In the Studio with Joel Crooms

Joel Croom’s Soweto Woman is currently on view in the Digital Window Exhibition space at Phillips@THEARC as part of the Digital Intersections series. The Phillips Collection Fellow Arianna Adade met with the artist to talk about his practice.

Joel Crooms, Photo: Tony Powell

How does your art challenge the conventional ideas of Black identity in contemporary culture?

The use of “abstraction” has, is, and will be for some time a challenge to the popular idea of “Black Art.” Many experience dissonance with seeing work by Black artists in any form other than figurative historical or idealized images. I often have to explain that decorative works on the exterior of African homes are examples of abstract art.

In addition, Islamic calligraphy “Adinkra” symbols and hieroglyphics are abstracted glyphs. Paraphrasing Sam Gilliam, “Black artists making abstract art is in itself a radical revolutionary self-defining act.”

Joel Crooms studio

What are some of the Afrofuturist symbolisms and mythologies present in your artwork(s)?

The use of digitally generated elements “bits and bytes” in my work is the strongest aspect of futuristic symbolism. This aspect may not be evident to the viewer, and involves using plastics, LED lighting, and sound. An evolving situation for me personally as a diaspora artist is the use of international icons and glyphs from the myriad locations we find ourselves in the world.

Joel Crooms, When I Saw Her Eyes

What artists from the Black Arts Movement inspired you and why?

As a young artist coming of age in the 1970s, the consciousness-changing Black Arts Movement expanded my creative horizons. The idols and mentors came from diverse media—plastic, literary, cinema, dance, music. There are those recognized by the dominant society to some degree and so many others known to the arts community who aren’t acknowledged.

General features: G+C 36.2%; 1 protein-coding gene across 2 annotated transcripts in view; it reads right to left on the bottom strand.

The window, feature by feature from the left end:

Some popular names are Sam Gilliam, Alma Thomas, Ben Jones, and Barbara Chase-Riboud, who blew my mind. Benny Andrews, Ademola Olugebefola of the WEUSI group, and Betye Saar as well. These artists showed me and many others that we can indeed be professional groundbreaking creatives.

Joel Crooms, Red Lady with Flowers

How do your works contribute to the conversations within Afrofuturism?

I feel that doing work that pushes beyond my current capabilities and interests will spark inquiry and debate. I want to show that there are no limits. Open your mind.

Science fiction comics in particular, Heavy Metal with the inclusion of Black characters made me feel as though there was space for us in that genre. However, many seem reluctant to talk about Blacks’ involvement in the work. We still make folks uncomfortable.

Joel Crooms studio

What do you envision for the future of Afrofuturism in art?

That Afrofuturism will create universal and cosmic work far beyond anything we’ve experienced yet.

Morning Creativity by Joel Crooms